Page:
While the rewards for those with faith are great, the corollary dimension of Paul’s teaching, the fate of those without faith, has had an equally powerful and enduring influence. Once again Paul’s teaching is inconsistent: at times he suggests that the faithless will be condemned when Christ comes again, at others that all might be saved. So while Paul tells the Corinthians that just as all died in Adam so all will be saved in Christ (1 Corinthians 15:22), the Philippians (3:19), in contrast, are told that the enemies of the cross of Christ are destined to be lost. In the first two chapters of Romans Paul seems to include not only the enemies of Christ among those who will be condemned. He implies (Romans 1:20–21) that the existence of God is so obvious those who “refuse to honour” him have no excuse.16 They will be abandoned by him to their degrading (sexual) passions and worse. “Your stubborn refusal to repent is only adding to the anger God will have towards you on that day of anger when his just judgments will be known” (Romans 2:5). (It is significant that Paul refers to the day of judgment as one of “anger” rather than, say, “joy.”) In the second letter to the Thessalonians it is made clear that those who refuse to accept “the Good News of our Lord Jesus Christ” will be punished for eternity (1:9). Perhaps the important point to be made is that Paul’s teachings, or those assumed in the early Christian centuries to be his, read in conjunction with others in the New Testament, have allowed many Christians to conclude that punishment for evildoers is eternal, even for those who have not heard of Christ. Even as late as 1960, for instance, it was possible for the Chicago Congress of World Mission to declare that “in the years since World War II, more than one billion souls have passed into eternity and more than half of those went to the torment of hell fire without even hearing of Jesus Christ, who He was or why He died on the Cross of Calvary.”17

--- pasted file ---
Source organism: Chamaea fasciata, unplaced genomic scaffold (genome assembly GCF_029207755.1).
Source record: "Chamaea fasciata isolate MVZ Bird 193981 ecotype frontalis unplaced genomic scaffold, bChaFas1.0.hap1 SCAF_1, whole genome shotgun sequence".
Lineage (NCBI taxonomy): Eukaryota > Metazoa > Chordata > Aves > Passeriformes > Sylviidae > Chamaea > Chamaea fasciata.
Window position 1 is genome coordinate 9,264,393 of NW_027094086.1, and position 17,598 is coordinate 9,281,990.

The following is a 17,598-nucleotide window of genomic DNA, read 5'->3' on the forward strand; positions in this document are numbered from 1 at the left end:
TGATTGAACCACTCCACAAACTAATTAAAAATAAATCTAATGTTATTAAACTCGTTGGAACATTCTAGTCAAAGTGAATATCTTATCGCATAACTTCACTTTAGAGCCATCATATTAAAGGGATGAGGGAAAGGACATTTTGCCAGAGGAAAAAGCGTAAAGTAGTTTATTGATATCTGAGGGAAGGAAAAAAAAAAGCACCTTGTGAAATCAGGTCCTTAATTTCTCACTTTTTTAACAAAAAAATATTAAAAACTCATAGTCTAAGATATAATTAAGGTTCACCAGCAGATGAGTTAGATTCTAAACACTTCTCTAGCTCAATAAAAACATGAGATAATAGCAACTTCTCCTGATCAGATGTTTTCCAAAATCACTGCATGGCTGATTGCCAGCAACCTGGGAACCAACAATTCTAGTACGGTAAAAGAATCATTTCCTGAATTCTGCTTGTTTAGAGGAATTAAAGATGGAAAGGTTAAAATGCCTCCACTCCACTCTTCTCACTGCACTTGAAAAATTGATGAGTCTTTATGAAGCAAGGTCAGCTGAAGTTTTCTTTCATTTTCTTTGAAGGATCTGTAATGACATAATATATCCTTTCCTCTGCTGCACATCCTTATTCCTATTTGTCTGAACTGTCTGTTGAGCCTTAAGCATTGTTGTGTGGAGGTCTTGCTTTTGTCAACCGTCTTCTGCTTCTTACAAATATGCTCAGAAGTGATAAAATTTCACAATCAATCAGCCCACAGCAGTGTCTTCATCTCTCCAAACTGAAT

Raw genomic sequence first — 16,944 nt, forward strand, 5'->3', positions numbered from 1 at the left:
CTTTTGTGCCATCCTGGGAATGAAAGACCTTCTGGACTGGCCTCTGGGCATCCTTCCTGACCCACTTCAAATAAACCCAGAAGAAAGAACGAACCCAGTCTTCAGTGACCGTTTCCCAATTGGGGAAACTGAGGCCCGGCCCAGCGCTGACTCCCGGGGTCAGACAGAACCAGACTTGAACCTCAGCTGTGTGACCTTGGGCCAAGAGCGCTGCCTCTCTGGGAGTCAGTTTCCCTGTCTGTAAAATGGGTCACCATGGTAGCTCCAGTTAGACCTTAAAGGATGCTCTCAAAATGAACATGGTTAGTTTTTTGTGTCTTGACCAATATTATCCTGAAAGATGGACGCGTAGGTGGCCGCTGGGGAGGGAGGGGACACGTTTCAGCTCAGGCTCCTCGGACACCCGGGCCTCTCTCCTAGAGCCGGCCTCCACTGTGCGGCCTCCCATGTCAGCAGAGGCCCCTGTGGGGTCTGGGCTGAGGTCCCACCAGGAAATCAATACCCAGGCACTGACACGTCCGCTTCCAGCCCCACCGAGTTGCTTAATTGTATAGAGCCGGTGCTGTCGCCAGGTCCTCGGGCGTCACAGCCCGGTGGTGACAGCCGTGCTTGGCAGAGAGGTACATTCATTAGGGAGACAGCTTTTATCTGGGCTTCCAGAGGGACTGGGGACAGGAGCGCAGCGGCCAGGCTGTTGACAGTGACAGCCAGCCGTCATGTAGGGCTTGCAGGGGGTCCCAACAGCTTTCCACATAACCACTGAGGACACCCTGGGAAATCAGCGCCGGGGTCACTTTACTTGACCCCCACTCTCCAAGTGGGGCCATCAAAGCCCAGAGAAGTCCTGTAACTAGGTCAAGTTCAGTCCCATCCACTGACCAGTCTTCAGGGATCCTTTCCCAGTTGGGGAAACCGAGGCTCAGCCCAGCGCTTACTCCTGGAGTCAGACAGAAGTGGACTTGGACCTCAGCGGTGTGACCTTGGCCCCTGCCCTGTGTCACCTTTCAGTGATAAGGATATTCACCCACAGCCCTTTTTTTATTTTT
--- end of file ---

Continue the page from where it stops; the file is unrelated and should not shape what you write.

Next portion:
The idea of being open to “faith” is a powerful one; the longing to surrender the self to another who can provide certainty is an enduring part of the human psyche. However, for those who believe in the importance of using reason to define the truth, this surrender must raise concerns. Plato, for instance, specifically condemned “faith” as a means of finding the truth; for him the only secure way of understanding the immaterial world was through the use of reason (note, however, the conceptual difficulties in Plato’s “reasoning” explored in chapter 3). Although there is no evidence that Paul knew of Plato’s thought, we can assume that he realized that his concept of “faith” was vulnerable when set against the mainstream of the Greek intellectual tradition. As we have seen, he may have been unsettled by his confrontation with the pagan philosophers in Athens. His response was to hit back with highly emotional rhetoric, the only weapon to hand. So for Paul it is not only the Law that has been superseded by the coming of Christ, it is the concept of rational argument, the core of the Greek intellectual achievement itself. “The more they [non-Christians] called themselves philosophers,” he tells the Romans (1:21–22), “the more stupid they grew . . . they made nonsense out of logic and their empty minds were darkened.” In his first letter to the Corinthians (1:25) he writes, “The wisdom of the world is foolishness to God.” There is something of the mystic in Paul’s disregard of logic (and a paradox in the way he uses his considerable rhetorical skills to attack the very intellectual tradition of which rhetoric was part).18 This disregard had unfortunate consequences. As Paul’s writings came to be seen as authoritative, it became a mark of the committed Christian to be able to reject rational thought, and even the evidence of empirical experience. Christians would often pride themselves on their lack of education, associating independent philosophical thinking with the sin of pride. Even educated Christians such as Gregory the Great (pope 590–604) followed Paul. Drawing directly on the Corinthians verse quoted above, Gregory commented, “The wisdom of this world is concealing the heart with strategems, veiling meaning with verbiage, proving false to be right, and true to be false,”19 and, as we will see, the Greek intellectual tradition was to be increasingly stifled by the churches. So here are the roots of the conflict between religion and science that still pervades debates on Christianity to this day. By proposing that Christian faith (which exists in the world of muthos) might contain “truths” superior to those achieved by rational argument (logoi), it was Paul, perhaps unwittingly in that he appears to have known virtually nothing of the Greek philosophical tradition he condemned, who declared the war and prepared the battlefield.20